Author: C. S. Lewis
Paperback: 767 pages
Publish Date: 1998
Miscellaneous: This edition is part of a complete collection in one book copy. It was chronologically published fifth but is meant to be read third in the series.
He was just going to run for it when suddenly, between him and the desert, a huge animal bounded into view. As the moon was behind it, it looked quite black, and Shasta did not know what it was, except that it had a very big, shaggy head and went on four legs. It did not seem to have noticed Shasta, for it suddenly stopped, turned its head towards the desert and let out a roar which re-echoed through the Tombs and seemed to shake the sand under Shasta’s feet. The cries of the other creatures suddenly stopped and he thought he could hear feet scampering away. Then the great beast turned to examine Shasta.
“It’s a lion, I know it’s a lion,” thought Shasta. “I’m done. I wonder, will it hurt much? I wish it was over. I wonder, does anything happen to people after they’re dead? O-o-oh! Here it comes!” And he shut his eyes and his teeth tight.
But instead of teeth and claws he only felt something warm lying down at his feet. And when he opened his eyes he said, “Why, it’s not nearly as big as I thought! It’s only half the size. No, it isn’t even quarter the size. I do declare it’s only the cat!! I must have dreamed all that about it being as big as a horse.”
And whether he really had been dreaming or not, what was now lying at his feet, and staring him out of countenance with its big, green, unwinking eyes, was the cat; though certainly one of the largest cats he had ever seen.
-The Horse and His Boy by C. S. Lewis, page 246
The Horse and His Boy, though published fifth, is meant to be read third in the series. It is an interim book telling a story that takes place within the time of The Lion, the Witch and the Wardrobe, and features the adults Kings Peter and Edmund and Queens Susan and Lucy.
The book begins, “This is the story of an adventure that happened in Narnia and Calormen and the lands between, in the Golden Age when Peter was High King in Narnia and his brother and his two sisters were King and Queens under him.” And then opens on a poor fisherman’s hut where a cruel middle-aged bachelor and his foundling son, Shasta, live. When a Tarkaan (something like a lord or baron) stops at the house and offers to buy Shasta, the boy is relieved to be leaving the man he’d always thought was his father but had never loved.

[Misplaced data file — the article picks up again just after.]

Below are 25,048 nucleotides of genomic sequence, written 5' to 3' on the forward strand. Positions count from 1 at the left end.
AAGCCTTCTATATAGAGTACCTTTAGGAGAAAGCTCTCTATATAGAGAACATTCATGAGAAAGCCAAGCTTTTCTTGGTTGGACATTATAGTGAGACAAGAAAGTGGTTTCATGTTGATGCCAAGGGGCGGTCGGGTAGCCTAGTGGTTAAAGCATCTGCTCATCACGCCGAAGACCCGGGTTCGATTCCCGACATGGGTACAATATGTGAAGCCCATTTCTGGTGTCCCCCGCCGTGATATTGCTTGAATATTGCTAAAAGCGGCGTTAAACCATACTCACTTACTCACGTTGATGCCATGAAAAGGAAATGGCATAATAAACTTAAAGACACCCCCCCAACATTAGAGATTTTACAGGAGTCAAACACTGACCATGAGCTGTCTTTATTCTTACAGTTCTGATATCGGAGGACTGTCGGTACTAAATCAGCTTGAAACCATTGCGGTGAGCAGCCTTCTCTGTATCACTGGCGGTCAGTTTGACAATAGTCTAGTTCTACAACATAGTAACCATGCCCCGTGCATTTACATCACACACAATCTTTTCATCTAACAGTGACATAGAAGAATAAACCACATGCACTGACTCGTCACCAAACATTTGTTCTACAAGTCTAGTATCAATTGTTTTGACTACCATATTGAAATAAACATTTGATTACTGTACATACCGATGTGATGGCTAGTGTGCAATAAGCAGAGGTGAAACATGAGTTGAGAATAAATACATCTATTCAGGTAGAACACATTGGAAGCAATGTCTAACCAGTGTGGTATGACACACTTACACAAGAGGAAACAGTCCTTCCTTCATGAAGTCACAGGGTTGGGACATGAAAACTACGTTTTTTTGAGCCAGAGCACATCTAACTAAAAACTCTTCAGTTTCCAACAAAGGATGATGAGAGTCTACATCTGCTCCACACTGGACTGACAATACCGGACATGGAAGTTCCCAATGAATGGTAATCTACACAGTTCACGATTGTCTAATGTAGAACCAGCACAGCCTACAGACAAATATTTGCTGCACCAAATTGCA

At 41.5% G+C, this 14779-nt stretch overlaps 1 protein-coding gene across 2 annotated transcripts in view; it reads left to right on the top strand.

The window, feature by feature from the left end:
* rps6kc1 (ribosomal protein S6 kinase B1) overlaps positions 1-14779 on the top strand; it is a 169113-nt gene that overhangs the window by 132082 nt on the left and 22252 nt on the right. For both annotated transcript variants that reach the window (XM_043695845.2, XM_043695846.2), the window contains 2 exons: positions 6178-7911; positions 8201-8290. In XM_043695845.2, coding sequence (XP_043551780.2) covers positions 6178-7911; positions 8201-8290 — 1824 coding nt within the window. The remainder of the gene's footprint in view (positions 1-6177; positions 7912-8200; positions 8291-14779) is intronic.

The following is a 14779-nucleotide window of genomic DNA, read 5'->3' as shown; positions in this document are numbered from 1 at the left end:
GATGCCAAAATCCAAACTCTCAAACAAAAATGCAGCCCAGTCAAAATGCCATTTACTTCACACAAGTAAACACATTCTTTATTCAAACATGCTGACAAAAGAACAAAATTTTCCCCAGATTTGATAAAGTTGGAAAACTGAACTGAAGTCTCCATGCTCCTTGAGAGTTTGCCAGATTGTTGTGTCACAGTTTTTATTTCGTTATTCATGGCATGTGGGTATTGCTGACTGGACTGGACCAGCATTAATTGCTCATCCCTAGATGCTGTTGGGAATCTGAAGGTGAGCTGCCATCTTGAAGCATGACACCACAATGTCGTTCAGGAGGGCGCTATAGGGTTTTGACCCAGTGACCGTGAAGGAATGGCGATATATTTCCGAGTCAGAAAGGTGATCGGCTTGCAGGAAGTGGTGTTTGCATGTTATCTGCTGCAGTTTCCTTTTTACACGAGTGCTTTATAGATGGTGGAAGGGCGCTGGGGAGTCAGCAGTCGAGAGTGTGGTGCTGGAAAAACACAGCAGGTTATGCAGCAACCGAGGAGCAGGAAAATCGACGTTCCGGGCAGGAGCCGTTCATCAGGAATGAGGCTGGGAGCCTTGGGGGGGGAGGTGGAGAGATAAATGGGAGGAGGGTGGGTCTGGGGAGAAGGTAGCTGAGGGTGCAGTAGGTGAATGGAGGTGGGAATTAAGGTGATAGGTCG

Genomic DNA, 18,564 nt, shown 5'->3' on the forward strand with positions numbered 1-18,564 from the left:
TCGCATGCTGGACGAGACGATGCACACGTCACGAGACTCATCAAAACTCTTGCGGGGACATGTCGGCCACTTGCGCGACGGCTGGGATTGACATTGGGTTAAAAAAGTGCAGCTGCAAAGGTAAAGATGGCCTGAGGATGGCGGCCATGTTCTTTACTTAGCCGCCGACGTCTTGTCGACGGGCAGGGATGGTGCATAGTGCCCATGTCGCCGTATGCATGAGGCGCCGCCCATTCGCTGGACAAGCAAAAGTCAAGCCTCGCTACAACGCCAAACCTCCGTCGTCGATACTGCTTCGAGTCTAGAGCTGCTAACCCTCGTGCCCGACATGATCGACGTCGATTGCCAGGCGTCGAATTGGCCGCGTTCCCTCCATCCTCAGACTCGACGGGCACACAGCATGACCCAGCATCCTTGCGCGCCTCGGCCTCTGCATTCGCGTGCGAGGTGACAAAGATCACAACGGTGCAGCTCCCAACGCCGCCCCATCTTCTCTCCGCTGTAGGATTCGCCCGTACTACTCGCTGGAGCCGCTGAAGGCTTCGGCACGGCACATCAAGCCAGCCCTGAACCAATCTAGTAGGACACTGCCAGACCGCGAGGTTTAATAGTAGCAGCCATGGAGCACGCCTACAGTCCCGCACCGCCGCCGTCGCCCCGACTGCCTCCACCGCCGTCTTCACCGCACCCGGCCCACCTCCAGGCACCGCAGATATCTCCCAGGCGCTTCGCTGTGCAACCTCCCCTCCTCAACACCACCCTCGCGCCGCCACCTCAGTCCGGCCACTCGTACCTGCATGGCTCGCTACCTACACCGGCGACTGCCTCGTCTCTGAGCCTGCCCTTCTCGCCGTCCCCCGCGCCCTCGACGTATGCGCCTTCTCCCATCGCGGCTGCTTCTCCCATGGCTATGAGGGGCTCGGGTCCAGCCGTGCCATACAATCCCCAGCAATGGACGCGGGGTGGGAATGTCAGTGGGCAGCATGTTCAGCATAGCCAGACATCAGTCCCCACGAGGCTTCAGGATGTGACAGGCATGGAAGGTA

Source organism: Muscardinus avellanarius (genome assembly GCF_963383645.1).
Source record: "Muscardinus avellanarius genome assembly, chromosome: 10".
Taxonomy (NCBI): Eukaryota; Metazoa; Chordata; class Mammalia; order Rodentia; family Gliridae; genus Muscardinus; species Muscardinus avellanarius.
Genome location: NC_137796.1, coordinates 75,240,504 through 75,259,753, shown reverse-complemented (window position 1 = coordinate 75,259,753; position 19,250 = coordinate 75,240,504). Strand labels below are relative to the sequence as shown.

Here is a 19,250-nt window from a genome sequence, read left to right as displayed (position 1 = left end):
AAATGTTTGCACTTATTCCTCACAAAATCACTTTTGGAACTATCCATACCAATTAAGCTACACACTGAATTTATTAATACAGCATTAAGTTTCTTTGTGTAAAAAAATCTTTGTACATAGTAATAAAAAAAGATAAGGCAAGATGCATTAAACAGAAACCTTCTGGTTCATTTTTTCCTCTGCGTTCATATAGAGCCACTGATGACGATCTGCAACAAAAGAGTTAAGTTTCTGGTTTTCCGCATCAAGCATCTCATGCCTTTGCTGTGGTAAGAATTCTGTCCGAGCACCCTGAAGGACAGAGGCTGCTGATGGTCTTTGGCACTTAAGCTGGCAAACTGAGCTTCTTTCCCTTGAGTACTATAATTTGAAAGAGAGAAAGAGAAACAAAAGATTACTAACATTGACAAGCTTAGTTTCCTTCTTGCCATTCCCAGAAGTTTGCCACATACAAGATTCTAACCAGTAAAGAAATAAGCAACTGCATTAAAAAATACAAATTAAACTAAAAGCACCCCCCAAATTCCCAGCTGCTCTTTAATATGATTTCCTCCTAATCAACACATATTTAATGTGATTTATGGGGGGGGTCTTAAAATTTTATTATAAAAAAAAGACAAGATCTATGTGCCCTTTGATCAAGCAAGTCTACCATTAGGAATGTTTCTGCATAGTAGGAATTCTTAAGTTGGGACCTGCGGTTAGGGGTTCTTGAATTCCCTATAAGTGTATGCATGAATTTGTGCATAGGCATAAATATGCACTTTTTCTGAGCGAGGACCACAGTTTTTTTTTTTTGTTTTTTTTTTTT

However, his relief is short-lived when the Tarkaan’s horse turns out to be one of the talking Horses of Narnia who tells him that he’d be better off lying dead on the roadside than as the slave of the Tarkaan. Bree, the Horse, tells Shasta he was kidnapped as a Foal and is really a Freeperson of Narnia. He further tells the boy that he himself is not a Caloremenian, but is a Narnian (or Archenlander) as well.
The two devise a plan of escape, and when the men are sleeping in the house, the Horse and the boy set off for Narnia and the North. Along the way, they meet up with another Narnian Horse, a mare named Hwin, and a young girl named Aravis, who is a Tarkeena running away from an arranged marriage to a horribly wicked and hideous old man.
As they set out to pass through the capital city, though, the four are stopped by a procession of the Narnian Royals and Shasta is snatched out of crowd by Edmund who mistakes him for the missing Archenland Prince in their company. This turns out to be a blessing, as Shasta learns of a hidden path that greatly shortens the trek through the desert that lies between Calormen and the lands of the North.
Throughout this book, there is a force leading, guiding, and protecting the four. Of course, anyone who’s read the previous Narnia book knows this is Aslan, who has been working behind the scenes for the past 10-15 years (Shasta’s age is never given) to ensure that Archenland and Narnia will be safe from the attack of the Calormenian Prince Rabadash.
The Horse and His Boyis also Christian allegory, this time expressing the steadfastness and ever-present nature of Christ, even when we don’t realize he’s there (as Shasta was unaware of the true identity of the cat that protected and comforted him in the Tombs), and even before we know Him or follow Him (as neither Shasta nor Aravis new of Aslan, and in fact served other gods). You cannot help but love Aslan as he reveals himself, and how he has been watching after them throughout their lives. It’s very comforting to know He is always with us and caring for us, even when we’re stubbornly going our own way and resisting His hand.
Though I can’t say I liked The Horse and His Boy more that The Lion, the Witch and the Wardrobe, I definitely liked it more than The Magician’s Nephew (though I still love the Creation of Narnia), and thoroughly loved and enjoyed it. I absolutely give this book 5 out of 5 stars
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Filed under: Book Reviews | Tagged: Archenland, arranged marriage, aslan, battle, C. S. Lewis, Calormen, Christian allegory, Edmund, escape, good versus evil, Lucy, Narnia, Peter, run away, slavery, Susan, talking animals, Tumnus | 7 Comments »